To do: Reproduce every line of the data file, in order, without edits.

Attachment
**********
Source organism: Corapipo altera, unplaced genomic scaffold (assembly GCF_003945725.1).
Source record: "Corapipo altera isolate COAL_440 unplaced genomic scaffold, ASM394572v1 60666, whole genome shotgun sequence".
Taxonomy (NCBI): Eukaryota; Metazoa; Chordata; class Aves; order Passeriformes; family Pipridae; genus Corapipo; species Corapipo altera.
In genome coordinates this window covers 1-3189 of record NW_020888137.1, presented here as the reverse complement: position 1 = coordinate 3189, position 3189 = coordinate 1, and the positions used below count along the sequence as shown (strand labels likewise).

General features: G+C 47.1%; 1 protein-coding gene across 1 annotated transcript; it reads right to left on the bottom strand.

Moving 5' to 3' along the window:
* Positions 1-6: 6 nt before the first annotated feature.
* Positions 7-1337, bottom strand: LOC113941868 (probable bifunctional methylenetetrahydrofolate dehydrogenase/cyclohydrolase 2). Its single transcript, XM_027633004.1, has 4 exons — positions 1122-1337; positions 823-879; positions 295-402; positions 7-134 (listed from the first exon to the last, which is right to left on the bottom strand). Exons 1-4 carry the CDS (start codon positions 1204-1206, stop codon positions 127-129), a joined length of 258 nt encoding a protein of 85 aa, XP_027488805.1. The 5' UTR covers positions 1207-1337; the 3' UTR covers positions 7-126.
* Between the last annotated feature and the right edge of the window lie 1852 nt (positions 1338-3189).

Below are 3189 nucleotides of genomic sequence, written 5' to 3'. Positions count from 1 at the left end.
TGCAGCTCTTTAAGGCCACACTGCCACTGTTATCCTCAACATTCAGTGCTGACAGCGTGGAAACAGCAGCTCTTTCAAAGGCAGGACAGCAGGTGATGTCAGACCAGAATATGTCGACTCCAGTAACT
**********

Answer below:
Source organism: Corapipo altera, unplaced genomic scaffold (assembly GCF_003945725.1).
Source record: "Corapipo altera isolate COAL_440 unplaced genomic scaffold, ASM394572v1 60666, whole genome shotgun sequence".
Taxonomy (NCBI): Eukaryota; Metazoa; Chordata; class Aves; order Passeriformes; family Pipridae; genus Corapipo; species Corapipo altera.
In genome coordinates this window covers 1-3189 of record NW_020888137.1, presented here as the reverse complement: position 1 = coordinate 3189, position 3189 = coordinate 1, and the positions used below count along the sequence as shown (strand labels likewise).

General features: G+C 47.1%; 1 protein-coding gene across 1 annotated transcript; it reads right to left on the bottom strand.

Moving 5' to 3' along the window:
* Positions 1-6: 6 nt before the first annotated feature.
* Positions 7-1337, bottom strand: LOC113941868 (probable bifunctional methylenetetrahydrofolate dehydrogenase/cyclohydrolase 2). Its single transcript, XM_027633004.1, has 4 exons — positions 1122-1337; positions 823-879; positions 295-402; positions 7-134 (listed from the first exon to the last, which is right to left on the bottom strand). Exons 1-4 carry the CDS (start codon positions 1204-1206, stop codon positions 127-129), a joined length of 258 nt encoding a protein of 85 aa, XP_027488805.1. The 5' UTR covers positions 1207-1337; the 3' UTR covers positions 7-126.
* Between the last annotated feature and the right edge of the window lie 1852 nt (positions 1338-3189).

Below are 3189 nucleotides of genomic sequence, written 5' to 3'. Positions count from 1 at the left end.
TGCAGCTCTTTAAGGCCACACTGCCACTGTTATCCTCAACATTCAGTGCTGACAGCGTGGAAACAGCAGCTCTTTCAAAGGCAGGACAGCAGGTGATGTCAGACCAGAATATGTCGACTCCAGTAACT